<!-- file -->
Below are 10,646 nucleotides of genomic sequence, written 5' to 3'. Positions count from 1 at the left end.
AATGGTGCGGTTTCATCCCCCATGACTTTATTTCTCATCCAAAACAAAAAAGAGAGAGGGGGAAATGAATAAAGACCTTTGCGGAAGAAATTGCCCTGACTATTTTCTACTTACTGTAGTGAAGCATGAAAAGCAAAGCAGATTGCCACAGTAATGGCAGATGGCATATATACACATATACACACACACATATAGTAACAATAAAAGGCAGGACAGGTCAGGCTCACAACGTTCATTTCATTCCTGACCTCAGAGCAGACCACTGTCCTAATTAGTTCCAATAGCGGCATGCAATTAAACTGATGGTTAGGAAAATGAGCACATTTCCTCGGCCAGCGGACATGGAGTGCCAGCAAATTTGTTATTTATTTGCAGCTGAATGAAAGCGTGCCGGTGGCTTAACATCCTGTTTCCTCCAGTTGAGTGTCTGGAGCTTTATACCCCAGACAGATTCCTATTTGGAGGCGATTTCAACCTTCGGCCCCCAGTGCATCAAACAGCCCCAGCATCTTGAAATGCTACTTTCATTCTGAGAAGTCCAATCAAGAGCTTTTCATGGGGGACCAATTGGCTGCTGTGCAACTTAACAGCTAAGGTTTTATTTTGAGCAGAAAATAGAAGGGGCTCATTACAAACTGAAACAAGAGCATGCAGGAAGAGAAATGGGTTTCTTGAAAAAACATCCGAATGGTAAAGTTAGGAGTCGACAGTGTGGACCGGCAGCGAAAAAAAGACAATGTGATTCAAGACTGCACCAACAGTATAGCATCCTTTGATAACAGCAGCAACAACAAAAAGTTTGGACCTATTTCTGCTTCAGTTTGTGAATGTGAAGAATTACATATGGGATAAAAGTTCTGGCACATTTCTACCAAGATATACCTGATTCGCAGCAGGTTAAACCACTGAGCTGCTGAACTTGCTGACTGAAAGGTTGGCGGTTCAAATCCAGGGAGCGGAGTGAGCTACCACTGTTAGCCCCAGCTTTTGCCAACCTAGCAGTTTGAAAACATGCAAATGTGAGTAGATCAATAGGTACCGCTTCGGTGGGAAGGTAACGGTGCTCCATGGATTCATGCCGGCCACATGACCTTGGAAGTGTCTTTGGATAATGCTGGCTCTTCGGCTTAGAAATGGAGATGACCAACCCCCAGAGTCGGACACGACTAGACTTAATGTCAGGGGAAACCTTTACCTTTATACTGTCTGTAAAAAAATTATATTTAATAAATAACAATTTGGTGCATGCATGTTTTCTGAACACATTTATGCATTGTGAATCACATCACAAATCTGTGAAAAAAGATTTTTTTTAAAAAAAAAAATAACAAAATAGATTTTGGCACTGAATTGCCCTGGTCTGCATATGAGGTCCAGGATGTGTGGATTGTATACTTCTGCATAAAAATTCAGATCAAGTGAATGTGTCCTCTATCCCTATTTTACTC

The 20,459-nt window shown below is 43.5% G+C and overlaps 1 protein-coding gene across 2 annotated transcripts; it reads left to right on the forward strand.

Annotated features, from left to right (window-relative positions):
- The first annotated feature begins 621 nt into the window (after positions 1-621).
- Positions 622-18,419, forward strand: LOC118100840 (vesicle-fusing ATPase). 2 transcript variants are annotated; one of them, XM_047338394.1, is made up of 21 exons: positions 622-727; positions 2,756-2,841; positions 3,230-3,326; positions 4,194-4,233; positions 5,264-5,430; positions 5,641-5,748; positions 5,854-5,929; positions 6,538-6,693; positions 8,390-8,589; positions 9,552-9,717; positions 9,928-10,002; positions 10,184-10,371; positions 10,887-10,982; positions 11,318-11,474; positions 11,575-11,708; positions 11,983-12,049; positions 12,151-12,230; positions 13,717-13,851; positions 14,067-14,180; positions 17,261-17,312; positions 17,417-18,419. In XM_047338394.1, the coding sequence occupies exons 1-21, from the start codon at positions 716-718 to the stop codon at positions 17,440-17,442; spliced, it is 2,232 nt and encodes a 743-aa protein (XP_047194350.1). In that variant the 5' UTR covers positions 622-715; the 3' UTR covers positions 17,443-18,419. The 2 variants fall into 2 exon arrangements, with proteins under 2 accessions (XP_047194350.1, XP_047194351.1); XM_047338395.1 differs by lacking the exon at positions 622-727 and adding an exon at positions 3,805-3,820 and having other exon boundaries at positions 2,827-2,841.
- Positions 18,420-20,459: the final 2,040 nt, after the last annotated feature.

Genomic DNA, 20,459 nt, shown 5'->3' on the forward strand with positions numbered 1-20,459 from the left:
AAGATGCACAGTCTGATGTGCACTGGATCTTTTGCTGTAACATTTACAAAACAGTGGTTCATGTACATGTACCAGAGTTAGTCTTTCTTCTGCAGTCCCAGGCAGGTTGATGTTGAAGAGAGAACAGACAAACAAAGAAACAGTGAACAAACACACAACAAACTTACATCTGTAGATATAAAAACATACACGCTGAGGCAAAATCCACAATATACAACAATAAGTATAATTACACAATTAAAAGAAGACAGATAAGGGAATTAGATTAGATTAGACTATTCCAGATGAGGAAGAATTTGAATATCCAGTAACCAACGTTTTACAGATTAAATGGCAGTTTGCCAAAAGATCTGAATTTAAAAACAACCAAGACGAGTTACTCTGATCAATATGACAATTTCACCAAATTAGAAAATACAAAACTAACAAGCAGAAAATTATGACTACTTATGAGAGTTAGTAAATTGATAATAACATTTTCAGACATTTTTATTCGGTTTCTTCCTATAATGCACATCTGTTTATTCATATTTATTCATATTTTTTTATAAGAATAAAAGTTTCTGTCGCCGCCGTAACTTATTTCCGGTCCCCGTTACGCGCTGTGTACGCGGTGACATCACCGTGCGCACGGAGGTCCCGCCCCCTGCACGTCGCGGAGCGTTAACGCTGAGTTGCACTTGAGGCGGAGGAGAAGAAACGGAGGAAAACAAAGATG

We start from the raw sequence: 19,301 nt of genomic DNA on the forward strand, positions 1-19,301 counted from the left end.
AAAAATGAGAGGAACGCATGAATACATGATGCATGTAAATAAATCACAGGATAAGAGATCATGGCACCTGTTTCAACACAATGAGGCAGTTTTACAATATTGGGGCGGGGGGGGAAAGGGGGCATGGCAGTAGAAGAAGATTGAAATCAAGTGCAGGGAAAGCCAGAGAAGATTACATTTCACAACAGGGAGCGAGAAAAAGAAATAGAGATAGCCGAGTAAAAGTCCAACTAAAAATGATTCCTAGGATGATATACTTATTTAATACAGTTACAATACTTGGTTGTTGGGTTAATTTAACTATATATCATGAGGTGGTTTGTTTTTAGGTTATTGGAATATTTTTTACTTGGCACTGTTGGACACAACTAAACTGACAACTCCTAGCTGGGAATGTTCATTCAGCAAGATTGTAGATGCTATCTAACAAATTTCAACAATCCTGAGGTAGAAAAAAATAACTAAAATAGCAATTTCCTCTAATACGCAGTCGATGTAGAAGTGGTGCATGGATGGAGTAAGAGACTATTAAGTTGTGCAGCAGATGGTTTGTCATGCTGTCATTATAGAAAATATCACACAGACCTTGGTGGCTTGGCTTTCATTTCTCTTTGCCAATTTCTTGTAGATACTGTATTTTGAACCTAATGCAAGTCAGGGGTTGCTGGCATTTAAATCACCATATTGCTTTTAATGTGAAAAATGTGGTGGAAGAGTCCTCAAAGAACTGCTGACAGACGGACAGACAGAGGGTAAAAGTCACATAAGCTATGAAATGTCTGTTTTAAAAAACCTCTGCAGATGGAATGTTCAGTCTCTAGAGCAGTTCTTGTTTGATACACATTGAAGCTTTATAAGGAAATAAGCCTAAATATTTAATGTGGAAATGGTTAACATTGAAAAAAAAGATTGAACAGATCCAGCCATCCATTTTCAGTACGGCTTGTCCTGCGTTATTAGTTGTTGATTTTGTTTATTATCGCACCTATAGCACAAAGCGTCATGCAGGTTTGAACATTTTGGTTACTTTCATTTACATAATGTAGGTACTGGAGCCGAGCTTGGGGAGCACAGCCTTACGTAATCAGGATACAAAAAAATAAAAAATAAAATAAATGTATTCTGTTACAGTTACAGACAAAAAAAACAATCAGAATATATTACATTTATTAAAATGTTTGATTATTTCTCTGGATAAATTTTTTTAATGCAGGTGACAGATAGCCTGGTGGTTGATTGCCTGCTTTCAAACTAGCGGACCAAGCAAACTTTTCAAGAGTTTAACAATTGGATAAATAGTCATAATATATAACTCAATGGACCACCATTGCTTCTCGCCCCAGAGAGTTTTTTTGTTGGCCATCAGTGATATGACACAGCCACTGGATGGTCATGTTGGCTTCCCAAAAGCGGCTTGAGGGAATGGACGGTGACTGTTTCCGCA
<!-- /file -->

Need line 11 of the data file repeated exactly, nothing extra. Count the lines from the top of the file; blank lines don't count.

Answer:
AAAAATGAGAGGAACGCATGAATACATGATGCATGTAAATAAATCACAGGATAAGAGATCATGGCACCTGTTTCAACACAATGAGGCAGTTTTACAATATTGGGGCGGGGGGGGAAAGGGGGCATGGCAGTAGAAGAAGATTGAAATCAAGTGCAGGGAAAGCCAGAGAAGATTACATTTCACAACAGGGAGCGAGAAAAAGAAATAGAGATAGCCGAGTAAAAGTCCAACTAAAAATGATTCCTAGGATGATATACTTATTTAATACAGTTACAATACTTGGTTGTTGGGTTAATTTAACTATATATCATGAGGTGGTTTGTTTTTAGGTTATTGGAATATTTTTTACTTGGCACTGTTGGACACAACTAAACTGACAACTCCTAGCTGGGAATGTTCATTCAGCAAGATTGTAGATGCTATCTAACAAATTTCAACAATCCTGAGGTAGAAAAAAATAACTAAAATAGCAATTTCCTCTAATACGCAGTCGATGTAGAAGTGGTGCATGGATGGAGTAAGAGACTATTAAGTTGTGCAGCAGATGGTTTGTCATGCTGTCATTATAGAAAATATCACACAGACCTTGGTGGCTTGGCTTTCATTTCTCTTTGCCAATTTCTTGTAGATACTGTATTTTGAACCTAATGCAAGTCAGGGGTTGCTGGCATTTAAATCACCATATTGCTTTTAATGTGAAAAATGTGGTGGAAGAGTCCTCAAAGAACTGCTGACAGACGGACAGACAGAGGGTAAAAGTCACATAAGCTATGAAATGTCTGTTTTAAAAAACCTCTGCAGATGGAATGTTCAGTCTCTAGAGCAGTTCTTGTTTGATACACATTGAAGCTTTATAAGGAAATAAGCCTAAATATTTAATGTGGAAATGGTTAACATTGAAAAAAAAGATTGAACAGATCCAGCCATCCATTTTCAGTACGGCTTGTCCTGCGTTATTAGTTGTTGATTTTGTTTATTATCGCACCTATAGCACAAAGCGTCATGCAGGTTTGAACATTTTGGTTACTTTCATTTACATAATGTAGGTACTGGAGCCGAGCTTGGGGAGCACAGCCTTACGTAATCAGGATACAAAAAAATAAAAAATAAAATAAATGTATTCTGTTACAGTTACAGACAAAAAAAACAATCAGAATATATTACATTTATTAAAATGTTTGATTATTTCTCTGGATAAATTTTTTTAATGCAGGTGACAGATAGCCTGGTGGTTGATTGCCTGCTTTCAAACTAGCGGACCAAGCAAACTTTTCAAGAGTTTAACAATTGGATAAATAGTCATAATATATAACTCAATGGACCACCATTGCTTCTCGCCCCAGAGAGTTTTTTTGTTGGCCATCAGTGATATGACACAGCCACTGGATGGTCATGTTGGCTTCCCAAAAGCGGCTTGAGGGAATGGACGGTGACTGTTTCCGCA